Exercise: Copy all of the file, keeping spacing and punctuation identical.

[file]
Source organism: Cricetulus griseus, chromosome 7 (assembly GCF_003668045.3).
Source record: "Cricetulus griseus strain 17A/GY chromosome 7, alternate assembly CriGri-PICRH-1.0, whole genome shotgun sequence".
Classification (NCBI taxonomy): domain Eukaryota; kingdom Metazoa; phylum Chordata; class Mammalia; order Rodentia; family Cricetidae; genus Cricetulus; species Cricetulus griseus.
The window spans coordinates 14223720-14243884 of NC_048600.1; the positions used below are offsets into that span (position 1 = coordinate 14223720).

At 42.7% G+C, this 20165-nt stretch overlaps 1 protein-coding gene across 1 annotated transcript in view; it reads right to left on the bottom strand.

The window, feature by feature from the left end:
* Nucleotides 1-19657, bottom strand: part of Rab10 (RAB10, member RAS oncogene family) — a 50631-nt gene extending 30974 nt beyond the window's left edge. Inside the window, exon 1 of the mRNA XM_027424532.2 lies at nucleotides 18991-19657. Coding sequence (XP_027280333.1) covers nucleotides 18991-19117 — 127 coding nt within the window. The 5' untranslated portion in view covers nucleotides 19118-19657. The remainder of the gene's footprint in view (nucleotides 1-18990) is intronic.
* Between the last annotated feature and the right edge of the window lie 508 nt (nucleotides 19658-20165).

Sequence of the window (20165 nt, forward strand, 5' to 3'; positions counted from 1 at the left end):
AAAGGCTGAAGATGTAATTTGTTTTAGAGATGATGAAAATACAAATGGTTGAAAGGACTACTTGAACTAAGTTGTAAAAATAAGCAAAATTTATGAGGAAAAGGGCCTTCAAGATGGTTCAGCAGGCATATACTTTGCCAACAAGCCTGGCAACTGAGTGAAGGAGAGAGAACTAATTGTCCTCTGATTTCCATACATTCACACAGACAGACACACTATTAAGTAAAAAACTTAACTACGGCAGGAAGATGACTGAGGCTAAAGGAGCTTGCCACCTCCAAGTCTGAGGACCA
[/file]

Source organism: Cricetulus griseus, chromosome 7 (assembly GCF_003668045.3).
Source record: "Cricetulus griseus strain 17A/GY chromosome 7, alternate assembly CriGri-PICRH-1.0, whole genome shotgun sequence".
Classification (NCBI taxonomy): domain Eukaryota; kingdom Metazoa; phylum Chordata; class Mammalia; order Rodentia; family Cricetidae; genus Cricetulus; species Cricetulus griseus.
The window spans coordinates 14223720-14243884 of NC_048600.1; the positions used below are offsets into that span (position 1 = coordinate 14223720).

At 42.7% G+C, this 20165-nt stretch overlaps 1 protein-coding gene across 1 annotated transcript in view; it reads right to left on the bottom strand.

The window, feature by feature from the left end:
* Nucleotides 1-19657, bottom strand: part of Rab10 (RAB10, member RAS oncogene family) — a 50631-nt gene extending 30974 nt beyond the window's left edge. Inside the window, exon 1 of the mRNA XM_027424532.2 lies at nucleotides 18991-19657. Coding sequence (XP_027280333.1) covers nucleotides 18991-19117 — 127 coding nt within the window. The 5' untranslated portion in view covers nucleotides 19118-19657. The remainder of the gene's footprint in view (nucleotides 1-18990) is intronic.
* Between the last annotated feature and the right edge of the window lie 508 nt (nucleotides 19658-20165).

Sequence of the window (20165 nt, forward strand, 5' to 3'; positions counted from 1 at the left end):
AAAGGCTGAAGATGTAATTTGTTTTAGAGATGATGAAAATACAAATGGTTGAAAGGACTACTTGAACTAAGTTGTAAAAATAAGCAAAATTTATGAGGAAAAGGGCCTTCAAGATGGTTCAGCAGGCATATACTTTGCCAACAAGCCTGGCAACTGAGTGAAGGAGAGAGAACTAATTGTCCTCTGATTTCCATACATTCACACAGACAGACACACTATTAAGTAAAAAACTTAACTACGGCAGGAAGATGACTGAGGCTAAAGGAGCTTGCCACCTCCAAGTCTGAGGACCA